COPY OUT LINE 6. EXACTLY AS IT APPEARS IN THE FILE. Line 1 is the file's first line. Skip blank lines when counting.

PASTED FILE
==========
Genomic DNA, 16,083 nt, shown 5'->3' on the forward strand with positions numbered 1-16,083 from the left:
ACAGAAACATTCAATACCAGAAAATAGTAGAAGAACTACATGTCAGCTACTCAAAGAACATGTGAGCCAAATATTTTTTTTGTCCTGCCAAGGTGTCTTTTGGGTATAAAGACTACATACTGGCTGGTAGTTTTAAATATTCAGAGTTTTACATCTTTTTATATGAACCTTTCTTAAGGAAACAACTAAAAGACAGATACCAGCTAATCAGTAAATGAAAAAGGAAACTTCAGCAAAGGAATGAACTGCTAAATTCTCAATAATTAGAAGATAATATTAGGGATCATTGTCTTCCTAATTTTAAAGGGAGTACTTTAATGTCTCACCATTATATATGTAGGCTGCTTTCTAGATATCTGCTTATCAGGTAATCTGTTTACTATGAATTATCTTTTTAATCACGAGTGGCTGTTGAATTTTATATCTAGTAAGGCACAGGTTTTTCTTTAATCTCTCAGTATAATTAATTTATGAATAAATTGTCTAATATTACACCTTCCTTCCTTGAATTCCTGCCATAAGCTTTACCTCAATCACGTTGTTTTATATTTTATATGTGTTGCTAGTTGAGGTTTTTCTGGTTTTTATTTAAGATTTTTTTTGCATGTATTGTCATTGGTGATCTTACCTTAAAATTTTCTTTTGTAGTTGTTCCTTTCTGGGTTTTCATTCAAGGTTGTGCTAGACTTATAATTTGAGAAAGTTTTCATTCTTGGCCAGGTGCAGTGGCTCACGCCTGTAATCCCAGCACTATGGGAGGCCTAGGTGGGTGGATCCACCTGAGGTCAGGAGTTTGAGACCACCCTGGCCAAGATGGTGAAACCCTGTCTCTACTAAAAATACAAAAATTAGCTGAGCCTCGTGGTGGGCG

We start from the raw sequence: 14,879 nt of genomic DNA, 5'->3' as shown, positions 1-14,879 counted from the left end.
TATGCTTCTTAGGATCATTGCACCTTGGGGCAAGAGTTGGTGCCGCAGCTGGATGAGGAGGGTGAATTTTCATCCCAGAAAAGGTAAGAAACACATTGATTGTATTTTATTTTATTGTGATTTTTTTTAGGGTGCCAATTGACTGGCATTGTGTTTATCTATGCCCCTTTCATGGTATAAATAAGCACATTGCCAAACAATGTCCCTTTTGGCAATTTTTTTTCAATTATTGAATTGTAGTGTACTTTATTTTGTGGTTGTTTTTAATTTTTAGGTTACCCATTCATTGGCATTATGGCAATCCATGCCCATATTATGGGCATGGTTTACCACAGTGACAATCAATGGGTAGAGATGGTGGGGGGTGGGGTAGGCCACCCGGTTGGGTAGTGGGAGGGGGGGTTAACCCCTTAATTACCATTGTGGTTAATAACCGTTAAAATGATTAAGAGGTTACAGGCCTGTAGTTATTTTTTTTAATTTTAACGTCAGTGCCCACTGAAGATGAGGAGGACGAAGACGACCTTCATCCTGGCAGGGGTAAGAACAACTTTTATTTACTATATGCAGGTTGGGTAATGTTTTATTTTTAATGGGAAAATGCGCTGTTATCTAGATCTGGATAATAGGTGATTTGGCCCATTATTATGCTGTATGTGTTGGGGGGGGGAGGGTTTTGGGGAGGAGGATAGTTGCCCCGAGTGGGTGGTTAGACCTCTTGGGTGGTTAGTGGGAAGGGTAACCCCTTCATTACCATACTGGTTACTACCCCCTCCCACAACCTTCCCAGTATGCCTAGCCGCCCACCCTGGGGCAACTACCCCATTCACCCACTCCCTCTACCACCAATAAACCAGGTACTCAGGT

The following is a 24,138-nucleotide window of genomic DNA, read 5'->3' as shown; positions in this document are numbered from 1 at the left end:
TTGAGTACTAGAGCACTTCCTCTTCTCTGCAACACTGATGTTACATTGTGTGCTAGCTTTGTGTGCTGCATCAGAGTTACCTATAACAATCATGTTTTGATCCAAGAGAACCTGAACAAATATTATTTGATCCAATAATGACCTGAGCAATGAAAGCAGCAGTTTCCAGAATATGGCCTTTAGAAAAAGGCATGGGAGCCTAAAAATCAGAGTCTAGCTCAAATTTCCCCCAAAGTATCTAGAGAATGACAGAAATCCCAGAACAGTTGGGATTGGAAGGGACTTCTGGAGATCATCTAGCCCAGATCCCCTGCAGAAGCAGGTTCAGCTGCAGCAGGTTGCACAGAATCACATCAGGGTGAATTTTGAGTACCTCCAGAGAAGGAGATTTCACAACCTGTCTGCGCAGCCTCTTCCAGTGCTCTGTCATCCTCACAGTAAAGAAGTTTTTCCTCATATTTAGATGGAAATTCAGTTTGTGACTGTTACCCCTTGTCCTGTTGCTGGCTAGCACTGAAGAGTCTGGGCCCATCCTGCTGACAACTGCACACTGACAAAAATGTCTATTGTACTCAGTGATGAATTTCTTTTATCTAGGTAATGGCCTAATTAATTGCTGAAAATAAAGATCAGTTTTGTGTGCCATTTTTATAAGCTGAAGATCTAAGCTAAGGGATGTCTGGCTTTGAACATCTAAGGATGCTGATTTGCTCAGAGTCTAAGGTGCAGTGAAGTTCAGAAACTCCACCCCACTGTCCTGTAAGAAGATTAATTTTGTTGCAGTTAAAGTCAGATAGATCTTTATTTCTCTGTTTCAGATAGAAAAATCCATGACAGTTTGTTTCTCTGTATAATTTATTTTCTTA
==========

TTGAGTACTAGAGCACTTCCTCTTCTCTGCAACACTGATGTTACATTGTGTGCTAGCTTTGTGTGCTGCATCAGAGTTACCTATAACAATCATGTTTTGATCCAAGAGAACCTGAACAAATATTATTTGATCCAATAATGACCTGAGCAATGAAAGCAGCAGTTTCCAGAATATGGCCTTTAGAAAAAGGCATGGGAGCCTAAAAATCAGAGTCTAGCTCAAATTTCCCCCAAAGTATCTAGAGAATGACAGAAATCCCAGAACAGTTGGGATTGGAAGGGACTTCTGGAGATCATCTAGCCCAGATCCCCTGCAGAAGCAGGTTCAGCTGCAGCAGGTTGCACAGAATCACATCAGGGTGAATTTTGAGTACCTCCAGAGAAGGAGATTTCACAACCTGTCTGCGCAGCCTCTTCCAGTGCTCTGTCATCCTCACAGTAAAGAAGTTTTTCCTCATATTTAGATGGAAATTCAGTTTGTGACTGTTACCCCTTGTCCTGTTGCTGGCTAGCACTGAAGAGTCTGGGCCCATCCTGCTGACAACTGCACACTGACAAAAATGTCTATTGTACTCAGTGATGAATTTCTTTTATCTAGGTAATGGCCTAATTAATTGCTGAAAATAAAGATCAGTTTTGTGTGCCATTTTTATAAGCTGAAGATCTAAGCTAAGGGATGTCTGGCTTTGAACATCTAAGGATGCTGATTTGCTCAGAGTCTAAGGTGCAGTGAAGTTCAGAAACTCCACCCCACTGTCCTGTAAGAAGATTAATTTTGTTGCAGTTAAAGTCAGATAGATCTTTATTTCTCTGTTTCAGATAGAAAAATCCATGACAGTTTGTTTCTCTGTATAATTTATTTTCTTA